I've space to point out two of them. The first is that every occupying power always has its work cut out. The more formerly free territory that is taken, the more soldiers are needed to prevent a popular upsrising. The work of the French Resistance is, in that regard, legendary. Point is, the more resources are absorbed in policing existing victims, the fewer are available for conquering fresh ones - at the very stage when those new victims, alarmed by the fate of the existing ones, are much better prepared than before to resist. The notion that Hitler could have conquered Western Europe (still less, the Eastern United States!) while holding down the whole of Eastern Europe is credible only to those who have decided in advance what to believe.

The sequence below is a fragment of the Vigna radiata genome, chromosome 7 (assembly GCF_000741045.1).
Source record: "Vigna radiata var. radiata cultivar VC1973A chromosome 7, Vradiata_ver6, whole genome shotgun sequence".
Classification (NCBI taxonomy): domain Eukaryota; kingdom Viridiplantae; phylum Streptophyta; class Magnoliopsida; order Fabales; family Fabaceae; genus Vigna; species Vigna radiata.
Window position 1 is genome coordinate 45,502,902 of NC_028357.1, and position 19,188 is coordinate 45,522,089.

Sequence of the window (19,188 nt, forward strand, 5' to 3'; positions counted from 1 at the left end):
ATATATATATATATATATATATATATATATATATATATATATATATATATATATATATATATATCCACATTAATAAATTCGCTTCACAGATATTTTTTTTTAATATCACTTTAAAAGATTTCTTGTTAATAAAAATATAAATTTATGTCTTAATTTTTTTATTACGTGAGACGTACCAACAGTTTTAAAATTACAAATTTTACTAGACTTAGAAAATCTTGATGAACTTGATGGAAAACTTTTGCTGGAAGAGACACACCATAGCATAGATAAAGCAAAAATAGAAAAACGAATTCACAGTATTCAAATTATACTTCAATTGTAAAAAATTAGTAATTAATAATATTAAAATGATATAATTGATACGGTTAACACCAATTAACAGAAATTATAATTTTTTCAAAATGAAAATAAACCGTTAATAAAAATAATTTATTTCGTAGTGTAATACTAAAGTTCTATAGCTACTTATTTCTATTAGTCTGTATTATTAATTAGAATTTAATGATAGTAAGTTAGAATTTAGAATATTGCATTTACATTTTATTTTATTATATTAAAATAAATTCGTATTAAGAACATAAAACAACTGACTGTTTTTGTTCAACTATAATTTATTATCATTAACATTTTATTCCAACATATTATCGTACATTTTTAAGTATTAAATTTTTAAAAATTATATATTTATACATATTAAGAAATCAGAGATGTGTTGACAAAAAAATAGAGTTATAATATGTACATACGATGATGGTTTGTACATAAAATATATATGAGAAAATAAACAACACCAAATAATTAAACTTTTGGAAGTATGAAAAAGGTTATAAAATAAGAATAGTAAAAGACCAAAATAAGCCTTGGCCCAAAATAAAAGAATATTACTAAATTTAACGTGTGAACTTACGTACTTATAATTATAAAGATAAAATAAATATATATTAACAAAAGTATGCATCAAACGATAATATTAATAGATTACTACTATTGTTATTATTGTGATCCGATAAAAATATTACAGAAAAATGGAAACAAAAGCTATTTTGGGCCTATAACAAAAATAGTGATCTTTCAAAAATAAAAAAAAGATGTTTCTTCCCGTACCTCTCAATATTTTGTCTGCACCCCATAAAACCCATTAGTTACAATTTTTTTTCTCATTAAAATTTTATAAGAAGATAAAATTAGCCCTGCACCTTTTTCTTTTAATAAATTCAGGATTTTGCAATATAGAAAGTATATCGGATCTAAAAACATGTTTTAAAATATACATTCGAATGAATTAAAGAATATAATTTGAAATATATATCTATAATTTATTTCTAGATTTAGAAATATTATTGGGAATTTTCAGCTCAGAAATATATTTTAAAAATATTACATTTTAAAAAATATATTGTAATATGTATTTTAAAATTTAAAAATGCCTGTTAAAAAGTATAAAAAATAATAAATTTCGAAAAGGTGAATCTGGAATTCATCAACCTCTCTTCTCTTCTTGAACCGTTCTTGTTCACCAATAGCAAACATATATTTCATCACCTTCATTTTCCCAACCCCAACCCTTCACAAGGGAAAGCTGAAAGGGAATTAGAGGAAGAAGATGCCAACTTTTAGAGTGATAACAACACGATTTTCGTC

The second is that even if I'm wrong! and a German-Japanese alliance really had taken over the whole of Europe and America, the resulting dictatorial duopoly would long before now have imploded, as certainly as did the actual Soviet Union in 1989. That's because freedom works, and authority does not.

Except for the unfortunate Russians, people in all that territory had a long, strong tradition of relatively free enterprise. They would have very quickly found that government plans do not produce wealth, they only destroy it. And they would remember the former days of prosperous freedom, and make the connection, and resist... and, lacking a free-price mechanism, the government "command" economy would have collapsed, as such always have and will.

It took the Soviet one 70 years to collapse, but the Russians had no such memory. In France, Britain, Holland, or the USA (making the absurd assumption that they did succumb) no Socialist Empire could ever have lasted half as long.

So, there is no way the "Good War" was necessary. Let's honor our dead by ensuring there is never another; that we allow force only in strict defense.

© Copyright Jim Davies 1999

Jim Davies lives in New Hampshire,
and enjoys contemplating which way is up.

The above is Edition # 105